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$\displaystyle\iint e^{x-y}$ over the triangle with vertices at $(0,0),(1,3),(2,2)$ I tried the following change of variables. let $u=x-y$, $v=3x-y$. In $(u,v)$, we get the triangle with vertices at $(0,0),(-2,0),(0,4)$.The Jacobian i calculated is $1/2$. I tried integrating $(1/2)\displaystyle\iint e^u$ over this new region and got $2/e^2$. The answer provided $1+1/e^2$, I'm not too sure why my change of variables is not working. Any help would be greatly appreciated

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  • $\begingroup$ For such simple form of the integrand, changing variables is not necessary. Drawing a sketch of the region is enough to find the limits of integration. $\endgroup$ – StubbornAtom Nov 23 '18 at 17:45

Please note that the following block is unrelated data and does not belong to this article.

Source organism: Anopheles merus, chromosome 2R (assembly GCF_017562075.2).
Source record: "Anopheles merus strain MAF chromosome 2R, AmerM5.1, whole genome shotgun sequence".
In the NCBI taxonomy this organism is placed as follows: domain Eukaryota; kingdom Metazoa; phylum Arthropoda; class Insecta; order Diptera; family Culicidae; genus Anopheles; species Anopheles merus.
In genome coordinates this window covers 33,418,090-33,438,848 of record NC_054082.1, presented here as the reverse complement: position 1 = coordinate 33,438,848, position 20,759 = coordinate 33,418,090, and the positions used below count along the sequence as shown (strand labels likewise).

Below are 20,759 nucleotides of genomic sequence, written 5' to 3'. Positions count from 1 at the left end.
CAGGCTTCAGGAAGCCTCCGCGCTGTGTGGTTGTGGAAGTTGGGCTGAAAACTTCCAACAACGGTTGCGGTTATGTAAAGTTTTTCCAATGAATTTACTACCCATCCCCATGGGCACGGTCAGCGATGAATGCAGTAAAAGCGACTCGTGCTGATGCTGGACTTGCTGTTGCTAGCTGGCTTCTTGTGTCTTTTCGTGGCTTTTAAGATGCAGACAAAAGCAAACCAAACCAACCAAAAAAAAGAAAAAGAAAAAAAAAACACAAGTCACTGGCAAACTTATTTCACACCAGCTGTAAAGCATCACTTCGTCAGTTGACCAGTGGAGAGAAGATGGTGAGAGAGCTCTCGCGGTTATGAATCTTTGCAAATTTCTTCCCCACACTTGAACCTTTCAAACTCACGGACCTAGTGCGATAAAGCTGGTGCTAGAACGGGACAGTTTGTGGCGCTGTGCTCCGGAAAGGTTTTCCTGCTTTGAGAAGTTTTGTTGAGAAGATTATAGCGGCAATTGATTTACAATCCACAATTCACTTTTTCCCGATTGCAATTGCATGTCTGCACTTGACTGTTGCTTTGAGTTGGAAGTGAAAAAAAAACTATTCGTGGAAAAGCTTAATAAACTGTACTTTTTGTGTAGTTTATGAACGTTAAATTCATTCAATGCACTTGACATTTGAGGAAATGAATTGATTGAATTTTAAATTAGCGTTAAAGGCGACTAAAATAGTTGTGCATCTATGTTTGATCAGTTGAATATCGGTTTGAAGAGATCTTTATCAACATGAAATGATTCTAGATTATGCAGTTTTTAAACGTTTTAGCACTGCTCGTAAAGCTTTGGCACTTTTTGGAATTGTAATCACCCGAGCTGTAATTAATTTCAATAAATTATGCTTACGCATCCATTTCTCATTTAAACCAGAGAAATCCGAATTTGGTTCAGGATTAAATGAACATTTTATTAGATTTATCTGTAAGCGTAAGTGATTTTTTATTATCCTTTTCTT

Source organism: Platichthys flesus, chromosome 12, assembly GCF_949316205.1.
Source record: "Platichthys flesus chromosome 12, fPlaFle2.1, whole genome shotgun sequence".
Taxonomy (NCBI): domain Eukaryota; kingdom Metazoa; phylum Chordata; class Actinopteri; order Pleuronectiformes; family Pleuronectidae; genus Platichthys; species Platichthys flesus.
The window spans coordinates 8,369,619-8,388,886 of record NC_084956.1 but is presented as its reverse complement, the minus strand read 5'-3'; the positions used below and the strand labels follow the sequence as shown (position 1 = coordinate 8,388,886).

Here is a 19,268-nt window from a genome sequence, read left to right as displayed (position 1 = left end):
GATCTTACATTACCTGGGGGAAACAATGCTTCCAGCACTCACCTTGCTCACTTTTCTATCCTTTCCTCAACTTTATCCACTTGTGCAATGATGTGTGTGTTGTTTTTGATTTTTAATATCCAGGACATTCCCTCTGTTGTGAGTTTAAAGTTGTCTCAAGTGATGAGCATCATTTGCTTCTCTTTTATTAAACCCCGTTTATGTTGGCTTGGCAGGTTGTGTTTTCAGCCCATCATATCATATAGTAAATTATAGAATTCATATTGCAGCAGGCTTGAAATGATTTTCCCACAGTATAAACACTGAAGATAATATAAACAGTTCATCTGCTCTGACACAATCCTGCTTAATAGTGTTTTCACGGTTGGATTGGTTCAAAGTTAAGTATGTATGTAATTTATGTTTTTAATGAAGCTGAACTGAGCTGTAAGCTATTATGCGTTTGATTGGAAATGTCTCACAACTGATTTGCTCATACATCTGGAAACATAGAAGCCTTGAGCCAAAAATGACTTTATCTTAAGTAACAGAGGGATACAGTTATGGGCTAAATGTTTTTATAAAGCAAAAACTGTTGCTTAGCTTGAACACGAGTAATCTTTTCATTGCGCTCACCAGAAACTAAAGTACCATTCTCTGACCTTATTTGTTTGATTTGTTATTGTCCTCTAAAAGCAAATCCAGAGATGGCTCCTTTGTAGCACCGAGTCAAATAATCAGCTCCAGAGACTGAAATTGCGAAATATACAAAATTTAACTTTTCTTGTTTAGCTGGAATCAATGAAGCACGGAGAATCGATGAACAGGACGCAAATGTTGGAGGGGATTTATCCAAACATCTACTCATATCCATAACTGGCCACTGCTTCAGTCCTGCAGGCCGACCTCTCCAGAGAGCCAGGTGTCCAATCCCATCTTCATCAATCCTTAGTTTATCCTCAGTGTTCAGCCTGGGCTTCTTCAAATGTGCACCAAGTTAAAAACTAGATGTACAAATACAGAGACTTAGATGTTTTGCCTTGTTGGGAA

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First of all, I assume you mean the region $R$ enclosed by the triangle, not the triangle itself. Otherwise the integral is just zero.

Instead of bothering with Jacobians, which I personally find super annoying, it may be best simply to break it up into two pieces. Thus we have $$\iint\limits_R e^{x-y}\;dA=\int_0^1\int_x^{3x}e^{x-y}\;dy\;dx+\int_1^2\int_x^{4-x}e^{x-y}\;dy\;dx$$ $$=\left(\frac{1}{2}+\frac{1}{2e^2}\right)+\left(\frac{1}{2}+\frac{1}{2e^2}\right)=1+\frac{1}{e^2}.$$

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